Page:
Paul McCartney meets two women who inspired Beatles' 'Blackbird' in Little Rock
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Paul McCartney met two of the women who helped inspire the Beatles' White Album classic "Blackbird" backstage at his Little Rock, Arkansas concert Saturday, April 30, according to Rolling Stone. Thelma Mothershed Wair and Elizabeth Eckford were two members of the Little Rock Nine, a group of nine black students who faced discrimination and segregation after enrolling in the all-white Little Rock Central High School in 1957.

These events followed the Supreme Court's historic Brown vs. the Board of Education decision (1954), a landmark United States Supreme Court case in which the Court declared state laws establishing separate public schools for black and white students to be unconstitutional and called for the desegregation of all schools throughout the nation. After the Little Rock Nine enrolled, Arkansas governor Orval Faubus protested their entrance into the school, which was referred to as the Little Rock Crisis. These events inspired Paul McCartney to pen the song "Blackbird."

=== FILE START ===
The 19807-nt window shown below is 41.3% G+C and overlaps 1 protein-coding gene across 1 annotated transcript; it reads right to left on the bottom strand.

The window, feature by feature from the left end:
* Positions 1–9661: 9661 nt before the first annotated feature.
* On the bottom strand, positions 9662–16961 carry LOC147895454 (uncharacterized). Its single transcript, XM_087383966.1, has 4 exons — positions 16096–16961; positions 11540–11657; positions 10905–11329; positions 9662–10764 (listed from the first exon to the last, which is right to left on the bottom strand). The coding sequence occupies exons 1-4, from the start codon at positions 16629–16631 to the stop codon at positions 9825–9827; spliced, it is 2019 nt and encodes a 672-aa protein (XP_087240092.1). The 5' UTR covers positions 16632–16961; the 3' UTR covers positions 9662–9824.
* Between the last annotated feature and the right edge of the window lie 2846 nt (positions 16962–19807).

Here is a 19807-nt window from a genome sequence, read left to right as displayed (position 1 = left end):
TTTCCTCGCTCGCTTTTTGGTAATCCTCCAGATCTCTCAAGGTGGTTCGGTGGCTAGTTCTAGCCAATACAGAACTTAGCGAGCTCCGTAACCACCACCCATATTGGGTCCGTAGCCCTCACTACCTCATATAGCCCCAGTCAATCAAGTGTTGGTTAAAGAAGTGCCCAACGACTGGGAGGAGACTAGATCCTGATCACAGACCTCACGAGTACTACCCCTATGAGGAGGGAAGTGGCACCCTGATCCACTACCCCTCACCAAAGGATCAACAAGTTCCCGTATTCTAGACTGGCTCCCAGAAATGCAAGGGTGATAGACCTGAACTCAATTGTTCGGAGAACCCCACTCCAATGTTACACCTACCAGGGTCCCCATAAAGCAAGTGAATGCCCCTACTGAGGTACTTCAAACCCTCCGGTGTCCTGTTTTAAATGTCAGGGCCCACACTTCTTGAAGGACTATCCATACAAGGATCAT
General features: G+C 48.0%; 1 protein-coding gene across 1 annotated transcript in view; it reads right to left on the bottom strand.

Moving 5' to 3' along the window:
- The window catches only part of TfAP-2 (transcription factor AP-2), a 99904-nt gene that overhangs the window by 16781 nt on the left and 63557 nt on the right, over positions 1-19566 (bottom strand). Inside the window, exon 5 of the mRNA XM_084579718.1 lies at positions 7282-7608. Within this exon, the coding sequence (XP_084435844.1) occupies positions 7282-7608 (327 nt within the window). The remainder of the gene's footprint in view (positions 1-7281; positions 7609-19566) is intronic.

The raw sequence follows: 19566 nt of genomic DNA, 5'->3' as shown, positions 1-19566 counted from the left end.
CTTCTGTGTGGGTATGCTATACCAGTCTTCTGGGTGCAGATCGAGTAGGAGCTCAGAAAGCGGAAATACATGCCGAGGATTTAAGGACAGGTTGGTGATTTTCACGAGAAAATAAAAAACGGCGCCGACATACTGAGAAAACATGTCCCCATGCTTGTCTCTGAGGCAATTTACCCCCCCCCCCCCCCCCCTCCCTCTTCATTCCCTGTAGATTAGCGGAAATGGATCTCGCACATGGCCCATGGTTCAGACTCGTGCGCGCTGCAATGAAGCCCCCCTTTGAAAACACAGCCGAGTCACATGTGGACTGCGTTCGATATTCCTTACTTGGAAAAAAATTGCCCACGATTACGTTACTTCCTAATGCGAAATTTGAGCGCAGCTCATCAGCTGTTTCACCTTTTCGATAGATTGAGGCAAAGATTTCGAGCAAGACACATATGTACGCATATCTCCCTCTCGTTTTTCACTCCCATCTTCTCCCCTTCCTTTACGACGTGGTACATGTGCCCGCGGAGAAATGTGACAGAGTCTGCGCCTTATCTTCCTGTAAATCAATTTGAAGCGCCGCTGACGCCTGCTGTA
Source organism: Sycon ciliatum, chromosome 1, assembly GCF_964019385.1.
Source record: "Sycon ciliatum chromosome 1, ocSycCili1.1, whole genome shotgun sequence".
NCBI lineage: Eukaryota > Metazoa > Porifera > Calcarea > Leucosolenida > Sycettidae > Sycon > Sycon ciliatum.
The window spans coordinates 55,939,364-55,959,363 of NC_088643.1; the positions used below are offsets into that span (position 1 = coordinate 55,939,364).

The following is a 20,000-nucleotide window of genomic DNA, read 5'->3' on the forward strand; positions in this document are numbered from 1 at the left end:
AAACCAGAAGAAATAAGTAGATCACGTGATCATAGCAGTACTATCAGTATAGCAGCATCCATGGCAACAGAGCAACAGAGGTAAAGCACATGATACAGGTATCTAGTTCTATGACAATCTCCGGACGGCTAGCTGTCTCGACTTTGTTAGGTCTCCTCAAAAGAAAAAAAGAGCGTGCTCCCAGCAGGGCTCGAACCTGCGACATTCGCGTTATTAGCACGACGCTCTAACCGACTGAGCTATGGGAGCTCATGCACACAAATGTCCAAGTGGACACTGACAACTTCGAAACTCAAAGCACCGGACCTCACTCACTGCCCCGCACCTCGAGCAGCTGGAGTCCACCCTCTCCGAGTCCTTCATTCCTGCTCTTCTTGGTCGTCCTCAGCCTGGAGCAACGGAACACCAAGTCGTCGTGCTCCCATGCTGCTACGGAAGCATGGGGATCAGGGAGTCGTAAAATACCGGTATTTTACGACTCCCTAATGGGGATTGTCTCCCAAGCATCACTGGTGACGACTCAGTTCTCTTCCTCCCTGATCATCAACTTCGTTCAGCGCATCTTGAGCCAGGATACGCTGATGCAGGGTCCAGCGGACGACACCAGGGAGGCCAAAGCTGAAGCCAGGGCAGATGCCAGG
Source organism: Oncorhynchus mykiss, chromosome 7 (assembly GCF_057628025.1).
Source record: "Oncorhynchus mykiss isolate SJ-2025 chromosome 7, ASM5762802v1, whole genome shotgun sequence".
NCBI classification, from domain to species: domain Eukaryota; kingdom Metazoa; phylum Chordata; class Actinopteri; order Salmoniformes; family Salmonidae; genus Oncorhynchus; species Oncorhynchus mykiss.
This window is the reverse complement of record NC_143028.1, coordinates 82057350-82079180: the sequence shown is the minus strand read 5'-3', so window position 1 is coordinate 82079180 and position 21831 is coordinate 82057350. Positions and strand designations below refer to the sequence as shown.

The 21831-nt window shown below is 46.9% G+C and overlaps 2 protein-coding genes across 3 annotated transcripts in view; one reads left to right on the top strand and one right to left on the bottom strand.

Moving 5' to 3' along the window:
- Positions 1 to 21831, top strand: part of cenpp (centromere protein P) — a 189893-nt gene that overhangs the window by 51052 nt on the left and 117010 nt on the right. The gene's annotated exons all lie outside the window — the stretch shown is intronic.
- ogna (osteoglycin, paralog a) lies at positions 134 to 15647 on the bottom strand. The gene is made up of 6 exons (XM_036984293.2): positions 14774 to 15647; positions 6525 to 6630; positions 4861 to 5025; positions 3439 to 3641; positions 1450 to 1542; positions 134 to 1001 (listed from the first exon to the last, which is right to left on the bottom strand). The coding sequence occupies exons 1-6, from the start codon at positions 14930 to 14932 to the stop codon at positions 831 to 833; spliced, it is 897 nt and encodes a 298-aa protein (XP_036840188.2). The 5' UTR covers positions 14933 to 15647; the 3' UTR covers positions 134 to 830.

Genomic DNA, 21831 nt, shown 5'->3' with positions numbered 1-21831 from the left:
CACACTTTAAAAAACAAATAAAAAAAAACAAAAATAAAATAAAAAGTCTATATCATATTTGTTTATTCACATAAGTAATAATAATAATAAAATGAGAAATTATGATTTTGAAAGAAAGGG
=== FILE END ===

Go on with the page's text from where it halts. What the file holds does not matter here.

"Incredible to meet two of the Little Rock Nine— pioneers of the civil rights movement and inspiration for Blackbird," McCartney tweeted.

McCartney introduced "Blackbird" to the Little Rock audience:

"Way back in the Sixties, there was a lot of trouble going on over civil rights, particularly in Little Rock. We would notice this on the news back in England, so it's a really important place for us, because to me, this is where civil rights started. We would see what was going on and sympathize with the people going through those troubles, and it made me want to write a song that, if it ever got back to the people going through those troubles, it might just help them a little bit, and that's this next one."